Sempra’s Mexico Wind Plan Called Job Killer

Sempra Energy plan to move green energy production to Mexico would result in the loss of about 15,000 jobs in the United States and cost governments at the local, state and federal levels nearly $300 million in tax revenue, according to a University of Utah study highlighted recently on the California Labor Federation’s Labor Edge blog. The study, by economics professor Peter Philips, determined that about 90 percent of the job losses would happen in Imperial County, where the unemployment rate stood at 27.7 percent in May.

Sempra is seeking a Presidential Permit from the U.S. Department of Energy (DOE)  to construct a cross-border transmission line between Mexico and California. This line, called the Energia Sierra Juarez, will allow 1,250 megawatts (MW) of electricity to be imported into California from proposed wind farms in Mexico. The decision will be made later this year by DOE Secretary Steven Chu, and many workers, unions and citizens have been calling on Chu to deny the proposal.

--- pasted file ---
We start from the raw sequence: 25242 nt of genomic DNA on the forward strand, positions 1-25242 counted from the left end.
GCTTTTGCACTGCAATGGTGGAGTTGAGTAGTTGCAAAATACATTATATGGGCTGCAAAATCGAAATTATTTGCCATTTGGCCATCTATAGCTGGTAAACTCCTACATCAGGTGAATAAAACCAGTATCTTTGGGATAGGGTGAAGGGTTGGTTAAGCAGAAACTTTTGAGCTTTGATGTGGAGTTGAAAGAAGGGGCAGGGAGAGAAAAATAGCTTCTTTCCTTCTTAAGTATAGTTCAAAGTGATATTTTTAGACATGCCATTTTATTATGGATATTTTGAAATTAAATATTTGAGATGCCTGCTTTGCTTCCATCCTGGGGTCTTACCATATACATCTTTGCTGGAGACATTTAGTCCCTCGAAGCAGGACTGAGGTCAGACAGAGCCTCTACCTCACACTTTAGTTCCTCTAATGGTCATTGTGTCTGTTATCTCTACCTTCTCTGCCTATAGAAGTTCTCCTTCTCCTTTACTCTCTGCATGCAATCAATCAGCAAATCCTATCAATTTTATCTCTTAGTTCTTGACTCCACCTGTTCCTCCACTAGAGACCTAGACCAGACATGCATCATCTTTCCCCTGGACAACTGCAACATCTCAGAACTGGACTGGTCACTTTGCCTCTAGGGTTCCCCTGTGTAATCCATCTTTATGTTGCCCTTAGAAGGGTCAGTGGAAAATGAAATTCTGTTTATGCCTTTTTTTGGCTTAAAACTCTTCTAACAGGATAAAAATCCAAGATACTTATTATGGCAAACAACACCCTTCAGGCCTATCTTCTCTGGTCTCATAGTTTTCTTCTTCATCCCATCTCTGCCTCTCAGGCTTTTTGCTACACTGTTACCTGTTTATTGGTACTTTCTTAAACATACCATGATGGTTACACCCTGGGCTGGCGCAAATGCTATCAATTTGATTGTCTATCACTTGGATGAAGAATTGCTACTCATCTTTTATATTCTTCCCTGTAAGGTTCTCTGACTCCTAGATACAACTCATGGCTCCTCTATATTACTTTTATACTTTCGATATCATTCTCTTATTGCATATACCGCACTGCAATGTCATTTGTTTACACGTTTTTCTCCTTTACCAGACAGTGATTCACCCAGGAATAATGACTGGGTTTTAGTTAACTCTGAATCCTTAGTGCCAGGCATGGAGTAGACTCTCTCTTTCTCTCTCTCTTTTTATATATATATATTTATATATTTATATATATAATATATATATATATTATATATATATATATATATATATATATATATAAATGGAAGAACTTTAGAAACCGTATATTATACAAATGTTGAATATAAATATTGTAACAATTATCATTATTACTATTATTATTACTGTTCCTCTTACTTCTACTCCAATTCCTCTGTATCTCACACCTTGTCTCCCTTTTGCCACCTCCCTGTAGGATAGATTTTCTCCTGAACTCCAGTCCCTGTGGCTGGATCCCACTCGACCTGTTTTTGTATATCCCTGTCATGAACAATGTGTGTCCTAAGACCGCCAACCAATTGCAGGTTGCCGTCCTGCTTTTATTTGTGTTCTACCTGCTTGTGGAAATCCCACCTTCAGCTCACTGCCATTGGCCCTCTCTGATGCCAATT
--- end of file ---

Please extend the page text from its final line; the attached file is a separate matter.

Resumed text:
Sempra wind power plant, Mexico

image via Shutterstock

“This flawed proposal to import energy instead of building projects here undermines President Obama’s vision to create jobs. It is the wrong direction at a time when we should be building green energy projects in the state to put Californians back to work,” said Bob Balgenorth, president of the California State Building and Trades Council.

For its part, Sempra told San Diego radio station KPBS that it has already created 1,000 alternative-energy jobs in the United States, and that in the first phase of the proposed cross-border project, “300 construction and operations jobs will be created on ‘both sides of the border.'”

Laura Caseley is a graduate of SUNY New Paltz and a resident of New York State’s Hudson Valley. She writes for several publications and when she’s not writing, she can usually be found painting in her makeshift studio or enjoying the scenery of her hometown.